By: Richard E. Guttentag, Esq. and Alex Beck, Esq., Stearns, Roberts & Guttentag, LLC
“Design-build” projects involve an integrated approach that delivers design and construction under one contract. Under a design-build contract, the owner enters into a single contract, usually with a general contractor (who in turn enters into a contract with an architect), rather than the owner entering into dual contracts with a contractor and architectural firm. Because the design-build contract involves both construction and architectural services, issues regarding the licensing requirements under a design-build contract have arisen. An issue involving the general contractor’s exemption from obtaining an architectural license under a design-build contract recently arose on a design-build project in Miami, and was addressed in the case of Diaz & Russell Corp. v. Department of Business and Professional Regulation, 2014 WL 2199757 (Fla. 3rd DCA 2014).
In Diaz & Russell Corp. v. Department of Business and Professional Regulation, the Contractor was a licensed general contractor, but was not licensed to practice architecture. The Contractor’s written design-build proposal did not identify a specific Florida-licensed architect hired by the Contractor to prepare the architectural drawings for the Project. However, the Contractor hired an architect to prepare the architectural drawings for the project, and the architect was identified on the drawings submitted to the building department.
The Board of Architecture and Interior Design (Board) filed a complaint against the Contractor alleging that the Contractor’s failure to identify the licensed architect in the written proposal was tantamount to practicing architecture without a license. In turn, the Contractor argued that the “design-build” proposal and services were authorized by the statutory exemption under F.S. 489.229(3), which provides in part:
“a general contractor who is certified or registered . . . is not required to be licensed as an architect when negotiating or performing services under a design-build contract as long as the architectural services offered or rendered . . . are offered and rendered by an architect licensed in accordance with this chapter.”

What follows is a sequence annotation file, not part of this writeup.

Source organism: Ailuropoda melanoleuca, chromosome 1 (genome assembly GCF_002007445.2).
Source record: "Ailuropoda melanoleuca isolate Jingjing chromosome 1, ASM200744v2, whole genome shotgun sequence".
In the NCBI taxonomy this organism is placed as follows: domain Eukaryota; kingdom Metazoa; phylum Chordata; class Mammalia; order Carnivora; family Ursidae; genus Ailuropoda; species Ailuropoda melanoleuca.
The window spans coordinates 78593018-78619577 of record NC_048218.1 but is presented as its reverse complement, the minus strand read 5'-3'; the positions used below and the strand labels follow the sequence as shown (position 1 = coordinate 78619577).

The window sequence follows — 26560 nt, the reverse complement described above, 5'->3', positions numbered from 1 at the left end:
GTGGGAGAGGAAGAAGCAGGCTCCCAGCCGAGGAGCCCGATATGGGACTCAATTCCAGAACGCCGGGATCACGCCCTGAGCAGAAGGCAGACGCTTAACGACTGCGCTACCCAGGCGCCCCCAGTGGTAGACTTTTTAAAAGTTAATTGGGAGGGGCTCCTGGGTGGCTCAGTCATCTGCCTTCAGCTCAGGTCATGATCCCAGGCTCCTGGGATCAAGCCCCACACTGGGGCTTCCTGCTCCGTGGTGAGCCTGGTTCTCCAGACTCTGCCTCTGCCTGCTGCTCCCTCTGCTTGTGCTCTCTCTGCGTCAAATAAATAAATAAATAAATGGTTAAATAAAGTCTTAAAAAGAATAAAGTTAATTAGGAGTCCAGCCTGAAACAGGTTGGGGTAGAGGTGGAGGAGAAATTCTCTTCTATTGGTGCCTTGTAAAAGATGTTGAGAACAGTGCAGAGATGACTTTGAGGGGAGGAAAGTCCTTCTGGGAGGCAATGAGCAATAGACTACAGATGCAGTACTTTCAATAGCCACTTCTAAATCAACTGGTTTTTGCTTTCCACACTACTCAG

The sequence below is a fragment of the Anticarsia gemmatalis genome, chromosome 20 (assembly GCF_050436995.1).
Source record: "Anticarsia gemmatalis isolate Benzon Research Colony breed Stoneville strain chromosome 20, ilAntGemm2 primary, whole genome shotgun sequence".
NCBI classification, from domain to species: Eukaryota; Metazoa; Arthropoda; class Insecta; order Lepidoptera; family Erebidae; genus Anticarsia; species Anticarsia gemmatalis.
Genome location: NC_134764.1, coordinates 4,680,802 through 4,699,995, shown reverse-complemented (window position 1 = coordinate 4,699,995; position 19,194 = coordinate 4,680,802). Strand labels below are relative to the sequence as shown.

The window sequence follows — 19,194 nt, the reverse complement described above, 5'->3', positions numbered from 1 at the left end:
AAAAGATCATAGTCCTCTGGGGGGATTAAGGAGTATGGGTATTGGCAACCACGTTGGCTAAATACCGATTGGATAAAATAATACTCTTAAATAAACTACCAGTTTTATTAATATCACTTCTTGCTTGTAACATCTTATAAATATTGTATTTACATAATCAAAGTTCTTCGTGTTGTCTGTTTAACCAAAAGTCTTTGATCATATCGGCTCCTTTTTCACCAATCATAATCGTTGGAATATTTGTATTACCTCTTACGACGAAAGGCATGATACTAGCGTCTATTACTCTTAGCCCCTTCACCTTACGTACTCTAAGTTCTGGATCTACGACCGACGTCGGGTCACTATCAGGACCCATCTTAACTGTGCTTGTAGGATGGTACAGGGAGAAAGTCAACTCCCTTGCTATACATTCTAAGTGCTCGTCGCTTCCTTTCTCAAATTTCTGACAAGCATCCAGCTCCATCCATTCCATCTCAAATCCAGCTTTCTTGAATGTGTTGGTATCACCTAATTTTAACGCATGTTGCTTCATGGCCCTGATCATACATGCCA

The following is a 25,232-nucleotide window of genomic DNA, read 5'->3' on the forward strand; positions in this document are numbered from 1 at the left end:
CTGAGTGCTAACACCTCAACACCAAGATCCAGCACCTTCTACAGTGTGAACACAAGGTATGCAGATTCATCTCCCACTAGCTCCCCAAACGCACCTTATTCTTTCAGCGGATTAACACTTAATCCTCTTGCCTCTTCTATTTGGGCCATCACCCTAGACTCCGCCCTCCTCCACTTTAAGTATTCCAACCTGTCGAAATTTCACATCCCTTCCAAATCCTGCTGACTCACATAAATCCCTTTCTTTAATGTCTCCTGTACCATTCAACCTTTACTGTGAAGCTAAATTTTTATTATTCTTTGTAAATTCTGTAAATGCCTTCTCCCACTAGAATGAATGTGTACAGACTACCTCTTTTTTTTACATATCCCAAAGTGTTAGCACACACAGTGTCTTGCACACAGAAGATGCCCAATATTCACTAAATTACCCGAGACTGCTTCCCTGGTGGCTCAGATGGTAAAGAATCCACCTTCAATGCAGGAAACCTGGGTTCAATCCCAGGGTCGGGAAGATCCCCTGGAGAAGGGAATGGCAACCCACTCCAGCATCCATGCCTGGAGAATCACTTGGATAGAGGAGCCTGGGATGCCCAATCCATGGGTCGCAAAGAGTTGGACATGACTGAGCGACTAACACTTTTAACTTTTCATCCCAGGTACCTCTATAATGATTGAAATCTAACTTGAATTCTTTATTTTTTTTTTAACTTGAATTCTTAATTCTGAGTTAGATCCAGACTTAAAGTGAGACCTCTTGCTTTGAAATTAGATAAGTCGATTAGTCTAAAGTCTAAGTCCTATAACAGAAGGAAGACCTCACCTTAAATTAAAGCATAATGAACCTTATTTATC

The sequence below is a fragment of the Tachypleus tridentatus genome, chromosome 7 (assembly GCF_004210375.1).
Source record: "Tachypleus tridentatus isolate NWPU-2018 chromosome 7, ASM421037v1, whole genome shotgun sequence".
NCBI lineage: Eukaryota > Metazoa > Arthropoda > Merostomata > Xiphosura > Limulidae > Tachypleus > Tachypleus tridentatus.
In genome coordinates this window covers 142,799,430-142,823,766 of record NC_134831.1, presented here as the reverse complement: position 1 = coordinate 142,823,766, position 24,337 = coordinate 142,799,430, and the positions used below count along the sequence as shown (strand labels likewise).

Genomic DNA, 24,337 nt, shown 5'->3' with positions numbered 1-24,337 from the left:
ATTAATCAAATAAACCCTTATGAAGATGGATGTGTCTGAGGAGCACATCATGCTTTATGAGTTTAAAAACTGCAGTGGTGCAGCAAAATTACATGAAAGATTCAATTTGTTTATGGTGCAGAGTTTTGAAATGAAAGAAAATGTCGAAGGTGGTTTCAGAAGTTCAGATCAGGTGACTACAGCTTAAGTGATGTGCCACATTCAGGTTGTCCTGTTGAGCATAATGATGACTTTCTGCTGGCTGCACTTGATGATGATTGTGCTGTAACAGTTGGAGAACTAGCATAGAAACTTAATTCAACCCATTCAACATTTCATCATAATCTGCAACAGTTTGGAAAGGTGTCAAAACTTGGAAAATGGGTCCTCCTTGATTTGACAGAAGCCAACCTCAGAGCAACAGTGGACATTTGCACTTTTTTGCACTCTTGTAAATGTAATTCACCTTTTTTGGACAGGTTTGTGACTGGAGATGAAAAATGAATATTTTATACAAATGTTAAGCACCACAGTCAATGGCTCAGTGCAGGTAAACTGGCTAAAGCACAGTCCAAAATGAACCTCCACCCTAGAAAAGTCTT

The lower court ruled that the Contractor was required to identify the architect on the project at the time the design-build proposal was submitted. The Contractor appealed.
The appellate court reversed the order against the Contractor, concluding that requiring the architect to be identified in the contract imposed requirements that were not found in the statute. The appellate court found that while the exemption requires that the rendering and offering of architectural services under a design-build project be provided by a licensed architect, the statute does not require the contractor to identify the architect in the design-build contract. Further, the exemption specifically authorizes a licensed contractor to ‘negotiate’ a design-build contract. Such negotiation requires the contractor to make and receive offers and counteroffers related to all components of the contract. During such negotiations, the scope of the project, and therefore, the architect performing the project’s design components can change, such that the identity of the architect ultimately performing the architectural services may not be known at the time the contract is executed. Accordingly, the Court held that as long as the negotiating contractor is neither offering to render, nor actually rendering the architectural services related to the “design-build” contract, the architect does not need to be identified in the contract and the general contractor is not required to be licensed as an architect.
This case demonstrates that a general contractor is neither required to identify the architect in a design-build contract, nor required to have an architectural license as a condition of entering into a design-build contract, as long as the architectural services offered or rendered in connection with the contract are offered and rendered by a licensed architect.
About the Author: Alexander S. Beck is an associate with Stearns, Roberts & Guttentag, LLC. Mr. Beck in construction law including construction lien claims, payment and performance bond claims, bid protests, construction contract preparation, and construction and design defect claims He can be reached for consultation at [email protected].